New Zealand’s small size and exporters reliance on homogenous goods actually makes the country relatively resilient to global economic shocks – an important point to keep in mind when demanding that the government interfere to “restructure” or “rebalance” the economy.

Terms of trade and insurance

While what I have discussed a lot of benefits from being a small trading nation, some that are too often glossed over, I would be remiss to ignore potential costs. The intuition that being small and exposed comes with risks is true.

These risks can be seen as akin to an issue that has been discussed widely by economists in the past with regards to New Zealand’s rising terms of trade, the issue of “Dutch Disease”. This focuses on the impact on the economy from a rise, then fall, in commodity prices.

I’ll be honest that I do not like the name, in truth this is the “Dutch Issue” – disease suggests only costs, while issue indicates to us that we are facing a situation with winners and losers, risk and reward, and given that we should be trying to understand what these risks are to see if we can somehow insure against them at a reasonable cost.

It is evidently not true that a jump in the price New Zealander’s are receiving for exports is a bad thing – the data does not suggest that the “Dutch Issue” hits growth (further explanation here), the assumed costs in terms of misallocated investment presumes that government knows how and where to invest better than the firms investing (dubious at best), and even a temporary lift in prices will be an income boon to those inside New Zealand who are exposed to it.

There are two policy relevant ways to think about how a resource boom impacts upon the economy:

1. Distributional (explained in terms of question here): 
The increase in the price of certain commodities (say milk) also leads to a shift in wealth within the country, from those endowed with milk (and those who work with them) and away from those who compete with milk in some way (eg milk consumers). 

2. Variability and risk
Given the size and scale of dairy exports as a proportion of our economy, sudden shifts in dairy prices have a sizable impact on economic outcomes.  Given that these shifts are unforeseeable, monetary and fiscal policy in of themselves may not be able to react sufficiently – the fact we know there is risk combined with a view that this risk is not being taken into account provides scope for social insurance.

Norway is one country that has responded on the basis of this type of issue – leading to the introduction of the Norwegian oil fund.  In this way the choice of the Norwegian government can be seen as a form of social insurance, and if we think that people within society are unable to insure themselves then this can be seen as a self-evidently good thing.

Note that the Australian superannuation fund, and Cullen fund in New Zealand, have also been justified on this basis even if they were not the main reasons given – and they were not funded in a way that is fully consistent with this idea.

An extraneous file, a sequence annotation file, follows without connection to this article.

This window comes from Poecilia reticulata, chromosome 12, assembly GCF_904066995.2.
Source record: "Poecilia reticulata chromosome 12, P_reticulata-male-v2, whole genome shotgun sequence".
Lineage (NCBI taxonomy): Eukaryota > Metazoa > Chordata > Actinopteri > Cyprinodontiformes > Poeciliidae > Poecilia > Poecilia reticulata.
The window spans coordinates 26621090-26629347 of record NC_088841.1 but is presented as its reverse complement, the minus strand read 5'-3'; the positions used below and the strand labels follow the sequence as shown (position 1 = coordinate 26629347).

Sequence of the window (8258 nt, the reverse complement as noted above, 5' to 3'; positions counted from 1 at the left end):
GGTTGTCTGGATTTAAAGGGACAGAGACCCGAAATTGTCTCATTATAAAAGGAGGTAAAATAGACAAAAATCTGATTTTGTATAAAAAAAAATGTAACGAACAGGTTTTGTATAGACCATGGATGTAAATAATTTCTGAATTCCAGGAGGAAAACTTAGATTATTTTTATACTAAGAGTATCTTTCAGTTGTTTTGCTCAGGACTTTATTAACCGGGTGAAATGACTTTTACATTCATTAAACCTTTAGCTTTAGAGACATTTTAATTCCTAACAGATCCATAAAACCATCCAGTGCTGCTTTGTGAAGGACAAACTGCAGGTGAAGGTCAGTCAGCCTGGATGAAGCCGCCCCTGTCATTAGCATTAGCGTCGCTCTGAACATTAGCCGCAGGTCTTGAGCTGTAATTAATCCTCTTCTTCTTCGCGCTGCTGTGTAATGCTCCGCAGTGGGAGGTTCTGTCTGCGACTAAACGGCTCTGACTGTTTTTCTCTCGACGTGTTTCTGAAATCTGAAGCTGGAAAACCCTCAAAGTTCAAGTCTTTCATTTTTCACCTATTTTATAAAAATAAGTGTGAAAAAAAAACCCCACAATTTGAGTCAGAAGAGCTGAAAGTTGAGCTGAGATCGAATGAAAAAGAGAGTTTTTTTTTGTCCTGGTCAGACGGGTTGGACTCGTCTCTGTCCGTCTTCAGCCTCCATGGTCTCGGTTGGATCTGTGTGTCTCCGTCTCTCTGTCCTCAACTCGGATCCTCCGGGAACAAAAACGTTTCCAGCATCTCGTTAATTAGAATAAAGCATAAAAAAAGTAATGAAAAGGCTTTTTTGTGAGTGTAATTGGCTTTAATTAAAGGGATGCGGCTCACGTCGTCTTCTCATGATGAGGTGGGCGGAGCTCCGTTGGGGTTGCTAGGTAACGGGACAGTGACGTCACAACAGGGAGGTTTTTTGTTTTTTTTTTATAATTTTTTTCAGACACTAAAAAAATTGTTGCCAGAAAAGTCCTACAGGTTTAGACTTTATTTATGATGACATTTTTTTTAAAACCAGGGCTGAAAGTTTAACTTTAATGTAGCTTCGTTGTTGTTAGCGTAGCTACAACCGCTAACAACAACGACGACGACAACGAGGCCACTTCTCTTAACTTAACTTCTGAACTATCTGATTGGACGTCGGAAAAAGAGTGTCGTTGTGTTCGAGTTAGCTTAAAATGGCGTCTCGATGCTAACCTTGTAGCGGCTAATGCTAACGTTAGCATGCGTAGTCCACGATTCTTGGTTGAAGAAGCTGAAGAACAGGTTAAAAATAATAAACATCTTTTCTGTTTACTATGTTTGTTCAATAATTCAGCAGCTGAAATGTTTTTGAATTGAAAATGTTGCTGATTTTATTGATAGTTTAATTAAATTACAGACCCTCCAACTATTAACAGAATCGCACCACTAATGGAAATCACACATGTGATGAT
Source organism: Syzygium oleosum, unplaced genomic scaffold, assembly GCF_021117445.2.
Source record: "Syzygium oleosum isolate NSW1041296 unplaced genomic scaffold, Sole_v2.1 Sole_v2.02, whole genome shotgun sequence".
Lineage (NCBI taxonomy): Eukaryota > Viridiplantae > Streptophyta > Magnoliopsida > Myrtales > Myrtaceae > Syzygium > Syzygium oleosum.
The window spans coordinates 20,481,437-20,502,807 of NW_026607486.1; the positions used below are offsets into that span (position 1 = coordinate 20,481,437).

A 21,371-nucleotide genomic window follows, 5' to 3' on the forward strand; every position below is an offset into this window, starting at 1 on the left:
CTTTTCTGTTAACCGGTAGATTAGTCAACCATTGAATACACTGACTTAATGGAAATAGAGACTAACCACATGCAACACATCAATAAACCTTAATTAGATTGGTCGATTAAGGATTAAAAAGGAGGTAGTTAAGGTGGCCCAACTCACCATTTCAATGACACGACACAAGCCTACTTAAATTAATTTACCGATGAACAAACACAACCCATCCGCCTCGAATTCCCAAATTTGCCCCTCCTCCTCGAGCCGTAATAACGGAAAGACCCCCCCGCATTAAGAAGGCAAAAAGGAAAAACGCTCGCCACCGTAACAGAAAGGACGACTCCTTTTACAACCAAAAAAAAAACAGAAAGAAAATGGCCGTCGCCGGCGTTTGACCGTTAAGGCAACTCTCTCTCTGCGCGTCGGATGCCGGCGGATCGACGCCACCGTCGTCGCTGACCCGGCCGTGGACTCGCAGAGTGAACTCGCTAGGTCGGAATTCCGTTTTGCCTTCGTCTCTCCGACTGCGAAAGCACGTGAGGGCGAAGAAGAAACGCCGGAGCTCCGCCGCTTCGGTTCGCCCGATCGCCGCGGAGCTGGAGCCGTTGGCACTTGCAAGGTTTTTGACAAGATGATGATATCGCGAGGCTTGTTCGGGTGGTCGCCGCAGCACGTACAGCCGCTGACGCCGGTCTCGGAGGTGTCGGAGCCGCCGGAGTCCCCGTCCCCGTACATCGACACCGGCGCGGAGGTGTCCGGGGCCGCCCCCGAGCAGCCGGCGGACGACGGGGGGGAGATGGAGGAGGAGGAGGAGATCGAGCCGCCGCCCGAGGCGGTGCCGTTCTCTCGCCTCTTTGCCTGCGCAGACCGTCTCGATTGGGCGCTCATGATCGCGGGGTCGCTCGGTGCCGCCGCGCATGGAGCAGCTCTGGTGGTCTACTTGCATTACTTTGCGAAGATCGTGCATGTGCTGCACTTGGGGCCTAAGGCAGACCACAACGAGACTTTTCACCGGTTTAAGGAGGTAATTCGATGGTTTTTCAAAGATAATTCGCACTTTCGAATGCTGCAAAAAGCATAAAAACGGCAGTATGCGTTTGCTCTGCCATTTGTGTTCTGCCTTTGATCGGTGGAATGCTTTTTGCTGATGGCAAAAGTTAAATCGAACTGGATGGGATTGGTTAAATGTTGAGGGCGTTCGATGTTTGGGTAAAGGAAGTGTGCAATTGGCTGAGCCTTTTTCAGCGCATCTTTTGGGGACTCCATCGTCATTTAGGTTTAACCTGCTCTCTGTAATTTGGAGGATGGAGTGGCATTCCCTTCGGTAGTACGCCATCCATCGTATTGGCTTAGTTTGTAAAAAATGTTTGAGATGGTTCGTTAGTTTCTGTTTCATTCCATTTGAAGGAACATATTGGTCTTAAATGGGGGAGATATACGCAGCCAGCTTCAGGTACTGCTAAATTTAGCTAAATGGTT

A key point to keep in mind if we do want to think about terms of trade movements in this way is that it requires that individuals in society are, for some reason, unable to insure themselves against the risk associated with price variability.  If we cannot make this argument, then the concern about variability and risk also melts away – as it becomes the choice of the individuals involved.

All in all this implies that, being small is grand – as a nation we just need to be honest about what being small means, and the risks that do exist.

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Matt Nolan is a senior economist at Infometrics. You can contact him here »

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Matt,
It's good always to cover the conomic principles of where we are, and while I would support your prime thesis (that being good at making food, and in particularly dairy, is a good thing), and that buying other products off global specialists like China is also a good thing, but I would still challenge a couple of your other points.
My understanding of  Dutch Disease is broader than just the rise and fall of commodity prices- so managing in our case for dairy prices to drop materially at some stage- but relates to the crowding out by the success of dairy of other trading industries subject to global pricing in some way.
Like you I would not try and counter this by blocking dairy in any way (apart from managing possible environmental risks), nor in the government generally trying to pick winners (other than some support for plausible start ups, or trade facilitation, as I believe they do now).  
Where your article is silent, and where I would strongly advocate some government action, either through the Reserve Bank or Treasury management, is in concentrating on the current account, and in particular on the exchange rate. If and when the current account is in balance, or even the shock and horror of a small surplus for a change, then the economy would seem to me well enough balanced.